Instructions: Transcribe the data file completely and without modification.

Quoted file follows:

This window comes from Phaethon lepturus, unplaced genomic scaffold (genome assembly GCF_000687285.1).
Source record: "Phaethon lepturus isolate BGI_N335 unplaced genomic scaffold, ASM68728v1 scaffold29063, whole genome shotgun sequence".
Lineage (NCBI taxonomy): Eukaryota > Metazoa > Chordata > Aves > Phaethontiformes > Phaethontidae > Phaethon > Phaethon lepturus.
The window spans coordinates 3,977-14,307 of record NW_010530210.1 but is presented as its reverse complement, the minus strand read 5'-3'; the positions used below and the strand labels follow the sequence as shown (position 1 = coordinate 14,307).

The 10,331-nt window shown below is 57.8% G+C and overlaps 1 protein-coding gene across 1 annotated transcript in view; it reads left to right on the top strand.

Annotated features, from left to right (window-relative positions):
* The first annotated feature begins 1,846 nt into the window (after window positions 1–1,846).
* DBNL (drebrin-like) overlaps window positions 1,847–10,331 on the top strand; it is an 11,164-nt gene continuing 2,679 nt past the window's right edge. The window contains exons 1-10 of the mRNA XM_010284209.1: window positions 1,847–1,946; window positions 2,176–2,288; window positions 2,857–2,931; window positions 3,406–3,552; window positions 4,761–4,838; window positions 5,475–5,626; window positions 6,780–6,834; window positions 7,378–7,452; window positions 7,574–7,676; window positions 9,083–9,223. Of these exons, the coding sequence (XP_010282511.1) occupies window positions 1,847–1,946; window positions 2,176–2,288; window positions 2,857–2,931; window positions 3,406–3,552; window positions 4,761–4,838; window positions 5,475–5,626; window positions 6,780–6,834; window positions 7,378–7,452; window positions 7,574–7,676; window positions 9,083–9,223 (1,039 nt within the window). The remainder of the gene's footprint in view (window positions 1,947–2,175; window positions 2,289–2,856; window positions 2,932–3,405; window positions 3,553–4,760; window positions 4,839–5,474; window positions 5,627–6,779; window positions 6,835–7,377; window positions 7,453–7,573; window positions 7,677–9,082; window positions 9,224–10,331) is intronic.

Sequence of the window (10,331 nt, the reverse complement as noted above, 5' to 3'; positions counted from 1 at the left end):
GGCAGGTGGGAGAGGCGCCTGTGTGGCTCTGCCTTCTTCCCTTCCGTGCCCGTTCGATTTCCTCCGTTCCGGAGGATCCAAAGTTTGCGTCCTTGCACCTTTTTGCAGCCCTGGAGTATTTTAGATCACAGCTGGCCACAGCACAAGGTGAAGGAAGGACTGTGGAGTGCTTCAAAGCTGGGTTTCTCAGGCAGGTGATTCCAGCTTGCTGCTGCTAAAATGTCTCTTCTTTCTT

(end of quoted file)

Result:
This window comes from Phaethon lepturus, unplaced genomic scaffold (genome assembly GCF_000687285.1).
Source record: "Phaethon lepturus isolate BGI_N335 unplaced genomic scaffold, ASM68728v1 scaffold29063, whole genome shotgun sequence".
Lineage (NCBI taxonomy): Eukaryota > Metazoa > Chordata > Aves > Phaethontiformes > Phaethontidae > Phaethon > Phaethon lepturus.
The window spans coordinates 3,977-14,307 of record NW_010530210.1 but is presented as its reverse complement, the minus strand read 5'-3'; the positions used below and the strand labels follow the sequence as shown (position 1 = coordinate 14,307).

The 10,331-nt window shown below is 57.8% G+C and overlaps 1 protein-coding gene across 1 annotated transcript in view; it reads left to right on the top strand.

Annotated features, from left to right (window-relative positions):
* The first annotated feature begins 1,846 nt into the window (after window positions 1–1,846).
* DBNL (drebrin-like) overlaps window positions 1,847–10,331 on the top strand; it is an 11,164-nt gene continuing 2,679 nt past the window's right edge. The window contains exons 1-10 of the mRNA XM_010284209.1: window positions 1,847–1,946; window positions 2,176–2,288; window positions 2,857–2,931; window positions 3,406–3,552; window positions 4,761–4,838; window positions 5,475–5,626; window positions 6,780–6,834; window positions 7,378–7,452; window positions 7,574–7,676; window positions 9,083–9,223. Of these exons, the coding sequence (XP_010282511.1) occupies window positions 1,847–1,946; window positions 2,176–2,288; window positions 2,857–2,931; window positions 3,406–3,552; window positions 4,761–4,838; window positions 5,475–5,626; window positions 6,780–6,834; window positions 7,378–7,452; window positions 7,574–7,676; window positions 9,083–9,223 (1,039 nt within the window). The remainder of the gene's footprint in view (window positions 1,947–2,175; window positions 2,289–2,856; window positions 2,932–3,405; window positions 3,553–4,760; window positions 4,839–5,474; window positions 5,627–6,779; window positions 6,835–7,377; window positions 7,453–7,573; window positions 7,677–9,082; window positions 9,224–10,331) is intronic.

Sequence of the window (10,331 nt, the reverse complement as noted above, 5' to 3'; positions counted from 1 at the left end):
GGCAGGTGGGAGAGGCGCCTGTGTGGCTCTGCCTTCTTCCCTTCCGTGCCCGTTCGATTTCCTCCGTTCCGGAGGATCCAAAGTTTGCGTCCTTGCACCTTTTTGCAGCCCTGGAGTATTTTAGATCACAGCTGGCCACAGCACAAGGTGAAGGAAGGACTGTGGAGTGCTTCAAAGCTGGGTTTCTCAGGCAGGTGATTCCAGCTTGCTGCTGCTAAAATGTCTCTTCTTTCTT